Becoming a good test taker

High School study skills test anxiety

Standardized TestsYou’ve heard it over and over: “She’s just a good test taker.” The phrase clings to standardized tests, where some students have the luck of Steph Curry sinking 30-foot shots while others feel like Shaquille O’Neill at the foul line. Like shooting a basketball, we often treat test taking as innate and immutable, but any basketball coach will tell you that hard work and a good advice can fix a jump shot. This makes perfect sense. We know every other part of the test can be prepared for. If you can learn to factor a quadratic or spot a misplaced semicolon, why can’t you learn to be a good test taker? The answer, of course, is that you can. You just need to know which muscles to train.

Do the Leg Work

The single biggest thing you can do to be a better test taker is to understand the material. Sure, there are tips to help you reach that final peak, but first you have to make it to base camp.

Figure out when you want to take a test and make a study plan (or, even better, find a tutor who will develop a plan with you.) Start with covering the material, making sure you understand all the baseline concepts. Then transition to practice problems. Don’t just do problems and forget them, make a log of the questions you struggle with and go back a few weeks later. Look for patterns in the problems you’re getting wrong; are you consistently struggling with semicolon placement? Are linked questions a particular challenge? Identify your weaknesses and drill them until they’re your strengths.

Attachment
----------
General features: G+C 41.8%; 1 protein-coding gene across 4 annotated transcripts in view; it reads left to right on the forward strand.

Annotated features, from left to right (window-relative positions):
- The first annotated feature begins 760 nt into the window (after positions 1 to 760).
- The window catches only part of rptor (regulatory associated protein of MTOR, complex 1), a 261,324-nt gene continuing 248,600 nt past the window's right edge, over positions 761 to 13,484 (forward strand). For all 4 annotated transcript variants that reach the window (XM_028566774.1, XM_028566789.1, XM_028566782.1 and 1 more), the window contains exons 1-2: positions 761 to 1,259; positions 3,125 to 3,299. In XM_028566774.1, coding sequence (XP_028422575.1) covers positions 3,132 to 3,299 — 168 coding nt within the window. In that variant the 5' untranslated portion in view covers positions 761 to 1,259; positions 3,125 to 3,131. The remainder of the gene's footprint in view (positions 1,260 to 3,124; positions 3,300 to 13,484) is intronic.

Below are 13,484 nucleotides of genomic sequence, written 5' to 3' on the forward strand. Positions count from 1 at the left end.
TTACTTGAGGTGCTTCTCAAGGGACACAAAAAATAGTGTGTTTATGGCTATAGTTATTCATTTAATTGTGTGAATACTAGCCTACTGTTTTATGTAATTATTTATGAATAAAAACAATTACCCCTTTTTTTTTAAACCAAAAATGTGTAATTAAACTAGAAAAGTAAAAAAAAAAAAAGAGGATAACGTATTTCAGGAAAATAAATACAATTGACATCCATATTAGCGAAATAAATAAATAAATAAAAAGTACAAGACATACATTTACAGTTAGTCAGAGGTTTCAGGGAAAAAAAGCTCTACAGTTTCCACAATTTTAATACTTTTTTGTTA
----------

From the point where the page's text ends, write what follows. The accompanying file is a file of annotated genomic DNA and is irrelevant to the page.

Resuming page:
• Just as top athletes taper off workout intensity in the week leading into a top competition, you should not be driving yourself crazy with prep the week before your test. If you’ve done the leg work already, then stuffing in last-minute practice tests will do nothing but stress you out. Instead, review your trouble spots, collect your materials, walk through the test day in your mind, and try to relax.
  • Everyone knows to get sleep the night before the test, but did you know that the night before is just as important to how you feel on test day? That means no pulling all-nighters on Thursday if you’re taking a test on Saturday.
  • Your resting brain consumes twenty percent of your daily calories, and intense problem-solving can increase its caloric load by a factor of ten. That means that a three-hour standardized test can burn more calories than most sports matches. Make sure to eat a solid, but not crazy breakfast: you want something that will lift you up not weigh you down. If you drink coffee, drink a reasonable amount. If you don’t, now is not the time to start. And pack a snack for the break. Your hungry brain will thank you.
  • Athletes would never compete without warming up but most people roll out of bed and go take their test. If you’re not a morning person (and I’m certainly not) this means you’ll still be groggy when you show up to the test. Before you leave for the test, do a mini-workout. A few jumping jacks, sit-ups, and push-ups (workouts aren’t just good metaphors, they also get your blood pumping and ready to go). Also, do a couple of problems from each section of the test. Your brain needs warming up too.